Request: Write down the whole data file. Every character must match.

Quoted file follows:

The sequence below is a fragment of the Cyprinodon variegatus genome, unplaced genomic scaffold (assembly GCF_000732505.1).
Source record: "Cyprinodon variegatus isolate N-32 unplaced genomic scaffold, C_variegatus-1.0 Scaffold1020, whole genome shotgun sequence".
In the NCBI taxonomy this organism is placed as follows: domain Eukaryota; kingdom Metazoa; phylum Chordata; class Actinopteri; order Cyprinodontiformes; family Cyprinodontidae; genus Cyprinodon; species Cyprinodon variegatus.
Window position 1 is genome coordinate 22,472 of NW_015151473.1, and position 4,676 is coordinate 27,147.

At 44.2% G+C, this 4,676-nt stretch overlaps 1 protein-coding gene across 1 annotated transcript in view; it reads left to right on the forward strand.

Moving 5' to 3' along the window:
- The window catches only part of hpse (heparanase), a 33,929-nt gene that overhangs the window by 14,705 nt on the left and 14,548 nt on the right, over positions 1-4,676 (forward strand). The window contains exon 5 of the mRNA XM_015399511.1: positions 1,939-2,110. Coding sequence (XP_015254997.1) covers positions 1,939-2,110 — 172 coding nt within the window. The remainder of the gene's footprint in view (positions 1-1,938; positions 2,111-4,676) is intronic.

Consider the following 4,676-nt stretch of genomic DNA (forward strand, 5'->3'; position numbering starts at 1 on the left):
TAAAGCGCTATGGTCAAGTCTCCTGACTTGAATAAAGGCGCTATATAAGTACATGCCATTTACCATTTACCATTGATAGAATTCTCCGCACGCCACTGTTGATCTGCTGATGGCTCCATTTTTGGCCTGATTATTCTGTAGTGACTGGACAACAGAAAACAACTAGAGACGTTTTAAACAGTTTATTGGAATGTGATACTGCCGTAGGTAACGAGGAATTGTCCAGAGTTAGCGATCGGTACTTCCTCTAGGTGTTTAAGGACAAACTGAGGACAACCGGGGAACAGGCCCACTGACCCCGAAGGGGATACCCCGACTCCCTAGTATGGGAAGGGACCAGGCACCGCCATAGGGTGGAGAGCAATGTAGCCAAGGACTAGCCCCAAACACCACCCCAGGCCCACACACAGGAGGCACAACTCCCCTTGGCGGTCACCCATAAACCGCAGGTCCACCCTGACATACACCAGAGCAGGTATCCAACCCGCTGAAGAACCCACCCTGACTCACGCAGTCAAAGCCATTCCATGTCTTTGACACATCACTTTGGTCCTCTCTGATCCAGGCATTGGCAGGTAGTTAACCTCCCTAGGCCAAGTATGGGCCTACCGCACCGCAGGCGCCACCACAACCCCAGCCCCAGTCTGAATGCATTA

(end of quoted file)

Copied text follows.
The sequence below is a fragment of the Cyprinodon variegatus genome, unplaced genomic scaffold (assembly GCF_000732505.1).
Source record: "Cyprinodon variegatus isolate N-32 unplaced genomic scaffold, C_variegatus-1.0 Scaffold1020, whole genome shotgun sequence".
In the NCBI taxonomy this organism is placed as follows: domain Eukaryota; kingdom Metazoa; phylum Chordata; class Actinopteri; order Cyprinodontiformes; family Cyprinodontidae; genus Cyprinodon; species Cyprinodon variegatus.
Window position 1 is genome coordinate 22,472 of NW_015151473.1, and position 4,676 is coordinate 27,147.

At 44.2% G+C, this 4,676-nt stretch overlaps 1 protein-coding gene across 1 annotated transcript in view; it reads left to right on the forward strand.

Moving 5' to 3' along the window:
- The window catches only part of hpse (heparanase), a 33,929-nt gene that overhangs the window by 14,705 nt on the left and 14,548 nt on the right, over positions 1-4,676 (forward strand). The window contains exon 5 of the mRNA XM_015399511.1: positions 1,939-2,110. Coding sequence (XP_015254997.1) covers positions 1,939-2,110 — 172 coding nt within the window. The remainder of the gene's footprint in view (positions 1-1,938; positions 2,111-4,676) is intronic.

Consider the following 4,676-nt stretch of genomic DNA (forward strand, 5'->3'; position numbering starts at 1 on the left):
TAAAGCGCTATGGTCAAGTCTCCTGACTTGAATAAAGGCGCTATATAAGTACATGCCATTTACCATTTACCATTGATAGAATTCTCCGCACGCCACTGTTGATCTGCTGATGGCTCCATTTTTGGCCTGATTATTCTGTAGTGACTGGACAACAGAAAACAACTAGAGACGTTTTAAACAGTTTATTGGAATGTGATACTGCCGTAGGTAACGAGGAATTGTCCAGAGTTAGCGATCGGTACTTCCTCTAGGTGTTTAAGGACAAACTGAGGACAACCGGGGAACAGGCCCACTGACCCCGAAGGGGATACCCCGACTCCCTAGTATGGGAAGGGACCAGGCACCGCCATAGGGTGGAGAGCAATGTAGCCAAGGACTAGCCCCAAACACCACCCCAGGCCCACACACAGGAGGCACAACTCCCCTTGGCGGTCACCCATAAACCGCAGGTCCACCCTGACATACACCAGAGCAGGTATCCAACCCGCTGAAGAACCCACCCTGACTCACGCAGTCAAAGCCATTCCATGTCTTTGACACATCACTTTGGTCCTCTCTGATCCAGGCATTGGCAGGTAGTTAACCTCCCTAGGCCAAGTATGGGCCTACCGCACCGCAGGCGCCACCACAACCCCAGCCCCAGTCTGAATGCATTA